In July, 2011, the US Food and Drug Administration (FDA) issued a proposal for guidelines relating to mobile medical applications.  This sector of the medical device industry is growing exponentially and the FDA determined it was necessary to issue guidance regarding the manufacture and development of some of these apps.  After comment by the public and revisions by the FDA, final guidance was issued on September 25, 2013.

The FDA regulates medical devices for their risk to a patient’s safety.  It intends to continue this philosophy in its regulation of mobile medical device apps available for medical providers and consumers.

The FDA’s guidance instructs medical device app manufacturers that “when the intended use of a mobile app is for the diagnosis of disease or other conditions, or the cure, mitigation, treatment, or prevention of disease, or is intended to affect the structure or any function of the body of man, the mobile app is a device.”  The FDA set out examples and explained further what apps it would and would not regulate at this time.


What the FDA will regulate

The FDA will regulate any mobile medical app which performs active patient monitoring, such as apps which regulate the inflation and deflation of a blood pressure cuff.  It will also regulate mobile medical apps that act as an attachment to a medical device that is already regulated by the FDA, such as an attachment to a blood glucose reader or an attachment to a device that monitors sleep apnea.  Lastly, the FDA intends to regulate any mobile medical apps which perform patient-specific analysis and patient-specific diagnosis or treatment.  This would include apps which would use patient specific information to determine specific treatment plans, such as radiation dosages or therapies.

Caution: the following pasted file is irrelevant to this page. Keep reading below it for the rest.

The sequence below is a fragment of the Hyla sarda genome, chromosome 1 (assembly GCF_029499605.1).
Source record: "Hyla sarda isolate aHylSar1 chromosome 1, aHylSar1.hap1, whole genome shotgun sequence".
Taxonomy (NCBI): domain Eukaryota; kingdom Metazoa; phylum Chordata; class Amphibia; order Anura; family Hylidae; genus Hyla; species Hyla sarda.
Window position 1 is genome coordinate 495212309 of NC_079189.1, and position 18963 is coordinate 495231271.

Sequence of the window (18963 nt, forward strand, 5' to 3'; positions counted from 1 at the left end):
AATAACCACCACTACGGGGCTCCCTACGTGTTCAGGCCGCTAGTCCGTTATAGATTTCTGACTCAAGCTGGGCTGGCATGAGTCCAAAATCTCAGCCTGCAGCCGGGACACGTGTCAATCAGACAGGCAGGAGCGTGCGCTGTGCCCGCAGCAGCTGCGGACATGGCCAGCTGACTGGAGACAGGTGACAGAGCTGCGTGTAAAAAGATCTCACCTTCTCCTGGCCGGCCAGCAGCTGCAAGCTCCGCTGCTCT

The FDA intends to regulate these devices because these are the types of devices that pose the same or similar potential risks to the public health as currently regulated devices if they fail to function as intended.  The mobile medical app manufacturer will be required to follow the same guidelines and procedures for approval as a medical device manufacturer.  The mobile medical apps will be classified in the same class as the medical device it intends to aid in the function of or that it will perform a similar function to.


What the FDA will not regulate

The FDA will not regulate those mobile medical apps that simply act as a tool to organize and track health information, transmit easily accessible information related to conditions and treatments or apps which perform simple calculations routinely used in clinical practice.


What this means for consumers

cell phoneFor consumers this is good news.  The FDA is now recommending and requiring that mobile medical apps meet the same safety and efficacy standards required by medical device manufacturers.  This will allow consumers and medical care providers who use these apps to know that the mobile medical app meets the safety and efficacy requirements of the FDA and that the manufacturers are subject to the same reporting requirements for failures, adverse events and recalls as medical device manufacturers.  Those apps that are intended to perform active monitoring of a patient’s condition or that are intended to aid the practitioner in the diagnosis and treatment of a patient’s condition will have gone through a review process before being allowed on the market for use. Unfortunately this is not a guarantee that some apps will not have design problems or possibly be subject to safety recalls.

You can read more specifics about the FDA’s regulatory requirements by clicking here: Mobile Medical Apps – Guidance for FDA

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